Excessive Highway Building To Blame For Bridge Woes

Official sources show that Minnesota had been long diverting bridge repair funds to build new highways.

"The bridge collapse should not have been unexpected. The Minnesota tragedy is part of a broader nationwide problem with structurally deficient bridges.

The span on I-35 had been classified as structurally deficient since 1990, meaning that significant load-bearing elements were impaired, although not necessarily in dangerous condition. Bridge inspectors have assigned this status to one in eight bridges across America, totaling more than 70,000, with Pennsylvania topping the list at 5,798. More than 50,000 bridges nationwide are sufficiently damaged that inspectors recommend they be replaced entirely.

The major reasons for this systematic failure are short-sighted politics and misguided policies that cause funding for bridge repair to compete unsuccessfully against money for new highways."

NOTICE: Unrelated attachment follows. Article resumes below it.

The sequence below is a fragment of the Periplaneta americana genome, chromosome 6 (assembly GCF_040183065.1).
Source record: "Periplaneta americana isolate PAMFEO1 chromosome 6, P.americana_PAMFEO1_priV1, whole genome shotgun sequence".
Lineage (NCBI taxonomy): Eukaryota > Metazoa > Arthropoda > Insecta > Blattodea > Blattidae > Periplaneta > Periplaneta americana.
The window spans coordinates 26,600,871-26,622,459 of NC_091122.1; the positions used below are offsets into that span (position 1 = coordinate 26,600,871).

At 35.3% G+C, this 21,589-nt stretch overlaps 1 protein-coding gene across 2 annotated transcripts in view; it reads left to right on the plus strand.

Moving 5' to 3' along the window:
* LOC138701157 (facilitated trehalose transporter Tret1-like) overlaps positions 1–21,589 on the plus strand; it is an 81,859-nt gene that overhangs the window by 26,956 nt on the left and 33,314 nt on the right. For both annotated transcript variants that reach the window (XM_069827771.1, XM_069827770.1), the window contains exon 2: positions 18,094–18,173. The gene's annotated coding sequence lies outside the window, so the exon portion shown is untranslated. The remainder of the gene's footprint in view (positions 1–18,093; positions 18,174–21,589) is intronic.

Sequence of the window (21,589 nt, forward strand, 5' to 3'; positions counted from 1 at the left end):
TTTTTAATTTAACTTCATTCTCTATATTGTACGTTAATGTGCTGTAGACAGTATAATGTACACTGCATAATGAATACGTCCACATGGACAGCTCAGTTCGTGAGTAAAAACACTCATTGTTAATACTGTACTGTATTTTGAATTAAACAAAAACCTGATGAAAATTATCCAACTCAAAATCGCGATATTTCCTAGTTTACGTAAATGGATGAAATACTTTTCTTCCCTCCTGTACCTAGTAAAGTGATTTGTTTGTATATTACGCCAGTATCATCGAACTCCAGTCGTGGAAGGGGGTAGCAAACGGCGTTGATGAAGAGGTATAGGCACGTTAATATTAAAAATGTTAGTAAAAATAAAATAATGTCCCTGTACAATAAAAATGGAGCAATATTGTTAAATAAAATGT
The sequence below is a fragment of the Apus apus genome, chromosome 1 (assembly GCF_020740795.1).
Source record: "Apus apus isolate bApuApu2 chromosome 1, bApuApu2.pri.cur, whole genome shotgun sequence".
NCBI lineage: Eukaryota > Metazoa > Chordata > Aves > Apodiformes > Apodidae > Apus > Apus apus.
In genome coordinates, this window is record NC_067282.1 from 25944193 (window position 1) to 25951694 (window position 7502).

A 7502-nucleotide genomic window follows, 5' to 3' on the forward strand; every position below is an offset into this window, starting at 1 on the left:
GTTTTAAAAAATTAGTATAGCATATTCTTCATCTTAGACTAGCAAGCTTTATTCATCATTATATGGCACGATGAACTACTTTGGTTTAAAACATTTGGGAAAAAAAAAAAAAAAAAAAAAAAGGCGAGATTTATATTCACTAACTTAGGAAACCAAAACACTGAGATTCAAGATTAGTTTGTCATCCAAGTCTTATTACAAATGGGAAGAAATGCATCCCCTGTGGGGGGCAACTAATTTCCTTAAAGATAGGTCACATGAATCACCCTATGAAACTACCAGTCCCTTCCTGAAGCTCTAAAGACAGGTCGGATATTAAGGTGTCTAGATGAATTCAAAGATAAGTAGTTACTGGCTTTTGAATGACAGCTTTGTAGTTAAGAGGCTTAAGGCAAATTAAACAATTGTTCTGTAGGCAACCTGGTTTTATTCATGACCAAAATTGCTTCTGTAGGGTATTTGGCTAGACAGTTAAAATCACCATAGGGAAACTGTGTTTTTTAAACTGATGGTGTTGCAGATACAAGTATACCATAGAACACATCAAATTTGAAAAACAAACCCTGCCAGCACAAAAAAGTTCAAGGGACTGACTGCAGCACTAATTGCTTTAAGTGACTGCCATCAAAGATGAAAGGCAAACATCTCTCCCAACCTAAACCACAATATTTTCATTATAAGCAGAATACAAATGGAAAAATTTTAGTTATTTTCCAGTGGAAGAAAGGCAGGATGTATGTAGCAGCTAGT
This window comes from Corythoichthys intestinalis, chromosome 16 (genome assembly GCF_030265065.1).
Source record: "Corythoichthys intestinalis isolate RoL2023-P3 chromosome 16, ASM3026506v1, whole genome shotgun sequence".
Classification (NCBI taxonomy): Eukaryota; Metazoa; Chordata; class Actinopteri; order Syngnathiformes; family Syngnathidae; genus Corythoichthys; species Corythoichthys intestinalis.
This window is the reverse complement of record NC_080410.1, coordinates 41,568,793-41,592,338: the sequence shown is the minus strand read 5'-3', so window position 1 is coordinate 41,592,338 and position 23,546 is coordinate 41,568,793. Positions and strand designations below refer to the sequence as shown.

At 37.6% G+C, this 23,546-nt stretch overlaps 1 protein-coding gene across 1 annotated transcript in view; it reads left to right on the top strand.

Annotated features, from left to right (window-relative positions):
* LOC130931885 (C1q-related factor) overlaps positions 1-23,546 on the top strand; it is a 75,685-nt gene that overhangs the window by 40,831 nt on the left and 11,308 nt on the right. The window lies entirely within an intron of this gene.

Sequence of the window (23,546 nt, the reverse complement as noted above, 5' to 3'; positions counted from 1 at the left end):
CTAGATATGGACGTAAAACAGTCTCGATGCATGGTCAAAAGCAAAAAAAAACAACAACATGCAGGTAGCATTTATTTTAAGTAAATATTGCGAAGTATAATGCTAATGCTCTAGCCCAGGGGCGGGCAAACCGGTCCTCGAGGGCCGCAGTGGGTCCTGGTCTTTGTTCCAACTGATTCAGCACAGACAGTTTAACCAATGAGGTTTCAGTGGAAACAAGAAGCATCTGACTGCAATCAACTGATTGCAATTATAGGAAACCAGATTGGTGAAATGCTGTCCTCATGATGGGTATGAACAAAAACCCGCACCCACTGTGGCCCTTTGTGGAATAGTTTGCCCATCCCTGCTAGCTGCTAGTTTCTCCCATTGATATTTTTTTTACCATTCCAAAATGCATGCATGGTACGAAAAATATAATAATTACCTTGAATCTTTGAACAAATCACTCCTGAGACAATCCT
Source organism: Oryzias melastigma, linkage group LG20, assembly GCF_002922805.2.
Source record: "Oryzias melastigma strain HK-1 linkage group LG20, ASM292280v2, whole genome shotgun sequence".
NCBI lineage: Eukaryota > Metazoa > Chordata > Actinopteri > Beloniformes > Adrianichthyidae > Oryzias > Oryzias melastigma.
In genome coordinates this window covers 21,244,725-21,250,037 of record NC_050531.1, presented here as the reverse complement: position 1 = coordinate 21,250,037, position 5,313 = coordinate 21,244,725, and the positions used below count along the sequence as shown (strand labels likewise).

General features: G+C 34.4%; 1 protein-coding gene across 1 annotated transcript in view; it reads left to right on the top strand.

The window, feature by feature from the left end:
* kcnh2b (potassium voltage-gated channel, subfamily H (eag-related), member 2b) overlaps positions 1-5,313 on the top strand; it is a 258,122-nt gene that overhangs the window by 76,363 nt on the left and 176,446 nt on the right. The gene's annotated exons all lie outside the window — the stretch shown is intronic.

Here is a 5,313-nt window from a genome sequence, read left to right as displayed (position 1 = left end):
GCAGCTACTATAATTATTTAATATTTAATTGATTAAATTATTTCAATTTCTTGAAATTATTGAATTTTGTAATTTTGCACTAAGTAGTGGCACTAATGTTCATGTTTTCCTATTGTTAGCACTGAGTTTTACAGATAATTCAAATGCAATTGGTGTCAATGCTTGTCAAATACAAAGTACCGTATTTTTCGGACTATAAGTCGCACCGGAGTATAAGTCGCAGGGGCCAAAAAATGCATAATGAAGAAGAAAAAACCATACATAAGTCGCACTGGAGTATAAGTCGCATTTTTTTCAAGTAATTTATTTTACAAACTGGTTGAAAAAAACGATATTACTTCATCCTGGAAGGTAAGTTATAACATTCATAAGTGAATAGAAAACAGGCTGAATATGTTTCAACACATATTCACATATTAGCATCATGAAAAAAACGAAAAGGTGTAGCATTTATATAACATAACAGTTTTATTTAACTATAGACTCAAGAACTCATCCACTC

Thanks to Phineas Baxandall

Full Story: The Next Bridge Collapse

Comments

Prepare for the AICP Exam

Join the thousands of students who have utilized the Planetizen AICP* Exam Preparation Class to prepare for the American Planning Association's AICP* exam.
Starting at $199
Planetizen Courses image ad

Planetizen Courses

Advance your career with subscription-based online courses tailored to the urban planning professional.
Starting at $14.95 a month
Women's t-shirt with map of Los Angeles

City T-Shirts for the ladies!

Women's Supersoft CityFabric© Fashion Fit Tees. Now available in six different cities.
$24.00
Book cover of Where Things Are from Near to Far

Where Things Are From Near to Far

This engaging children's book about planning illustrates that "every building has its place."
$19.95